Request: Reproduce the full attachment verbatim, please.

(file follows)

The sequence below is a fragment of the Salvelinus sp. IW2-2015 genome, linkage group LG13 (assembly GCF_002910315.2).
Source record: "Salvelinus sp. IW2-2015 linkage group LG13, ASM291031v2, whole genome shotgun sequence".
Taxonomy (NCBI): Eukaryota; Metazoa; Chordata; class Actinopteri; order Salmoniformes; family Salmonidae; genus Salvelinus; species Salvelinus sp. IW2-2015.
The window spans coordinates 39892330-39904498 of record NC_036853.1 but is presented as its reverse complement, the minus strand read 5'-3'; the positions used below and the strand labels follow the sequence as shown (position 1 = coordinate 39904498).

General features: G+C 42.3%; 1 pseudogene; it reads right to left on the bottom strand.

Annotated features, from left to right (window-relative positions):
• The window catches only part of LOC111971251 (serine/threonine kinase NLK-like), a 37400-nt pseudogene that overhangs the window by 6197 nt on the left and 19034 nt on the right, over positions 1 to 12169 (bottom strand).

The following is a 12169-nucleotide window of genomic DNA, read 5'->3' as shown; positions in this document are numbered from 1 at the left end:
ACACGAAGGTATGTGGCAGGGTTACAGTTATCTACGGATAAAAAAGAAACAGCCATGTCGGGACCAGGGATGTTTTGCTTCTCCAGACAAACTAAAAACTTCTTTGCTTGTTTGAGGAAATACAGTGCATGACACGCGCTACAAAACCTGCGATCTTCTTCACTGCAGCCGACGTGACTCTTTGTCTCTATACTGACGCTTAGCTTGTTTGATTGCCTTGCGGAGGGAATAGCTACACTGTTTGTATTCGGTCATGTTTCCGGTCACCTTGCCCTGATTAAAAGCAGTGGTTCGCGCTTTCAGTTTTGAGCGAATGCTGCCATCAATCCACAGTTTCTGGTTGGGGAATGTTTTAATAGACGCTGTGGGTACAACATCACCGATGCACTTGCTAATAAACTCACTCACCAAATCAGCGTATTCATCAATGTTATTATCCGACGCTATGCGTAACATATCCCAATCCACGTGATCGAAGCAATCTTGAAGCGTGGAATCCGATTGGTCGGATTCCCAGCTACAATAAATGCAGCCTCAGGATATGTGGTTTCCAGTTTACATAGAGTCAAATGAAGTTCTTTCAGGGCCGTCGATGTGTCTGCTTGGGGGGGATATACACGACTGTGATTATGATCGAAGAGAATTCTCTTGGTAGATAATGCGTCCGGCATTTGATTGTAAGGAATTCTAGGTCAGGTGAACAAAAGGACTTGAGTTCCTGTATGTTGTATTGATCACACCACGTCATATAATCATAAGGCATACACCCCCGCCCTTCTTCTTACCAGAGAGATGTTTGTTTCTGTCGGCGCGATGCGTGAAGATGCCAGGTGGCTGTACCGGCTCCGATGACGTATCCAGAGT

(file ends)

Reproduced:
The sequence below is a fragment of the Salvelinus sp. IW2-2015 genome, linkage group LG13 (assembly GCF_002910315.2).
Source record: "Salvelinus sp. IW2-2015 linkage group LG13, ASM291031v2, whole genome shotgun sequence".
Taxonomy (NCBI): Eukaryota; Metazoa; Chordata; class Actinopteri; order Salmoniformes; family Salmonidae; genus Salvelinus; species Salvelinus sp. IW2-2015.
The window spans coordinates 39892330-39904498 of record NC_036853.1 but is presented as its reverse complement, the minus strand read 5'-3'; the positions used below and the strand labels follow the sequence as shown (position 1 = coordinate 39904498).

General features: G+C 42.3%; 1 pseudogene; it reads right to left on the bottom strand.

Annotated features, from left to right (window-relative positions):
• The window catches only part of LOC111971251 (serine/threonine kinase NLK-like), a 37400-nt pseudogene that overhangs the window by 6197 nt on the left and 19034 nt on the right, over positions 1 to 12169 (bottom strand).

The following is a 12169-nucleotide window of genomic DNA, read 5'->3' as shown; positions in this document are numbered from 1 at the left end:
ACACGAAGGTATGTGGCAGGGTTACAGTTATCTACGGATAAAAAAGAAACAGCCATGTCGGGACCAGGGATGTTTTGCTTCTCCAGACAAACTAAAAACTTCTTTGCTTGTTTGAGGAAATACAGTGCATGACACGCGCTACAAAACCTGCGATCTTCTTCACTGCAGCCGACGTGACTCTTTGTCTCTATACTGACGCTTAGCTTGTTTGATTGCCTTGCGGAGGGAATAGCTACACTGTTTGTATTCGGTCATGTTTCCGGTCACCTTGCCCTGATTAAAAGCAGTGGTTCGCGCTTTCAGTTTTGAGCGAATGCTGCCATCAATCCACAGTTTCTGGTTGGGGAATGTTTTAATAGACGCTGTGGGTACAACATCACCGATGCACTTGCTAATAAACTCACTCACCAAATCAGCGTATTCATCAATGTTATTATCCGACGCTATGCGTAACATATCCCAATCCACGTGATCGAAGCAATCTTGAAGCGTGGAATCCGATTGGTCGGATTCCCAGCTACAATAAATGCAGCCTCAGGATATGTGGTTTCCAGTTTACATAGAGTCAAATGAAGTTCTTTCAGGGCCGTCGATGTGTCTGCTTGGGGGGGATATACACGACTGTGATTATGATCGAAGAGAATTCTCTTGGTAGATAATGCGTCCGGCATTTGATTGTAAGGAATTCTAGGTCAGGTGAACAAAAGGACTTGAGTTCCTGTATGTTGTATTGATCACACCACGTCATATAATCATAAGGCATACACCCCCGCCCTTCTTCTTACCAGAGAGATGTTTGTTTCTGTCGGCGCGATGCGTGAAGATGCCAGGTGGCTGTACCGGCTCCGATGACGTATCCAGAGT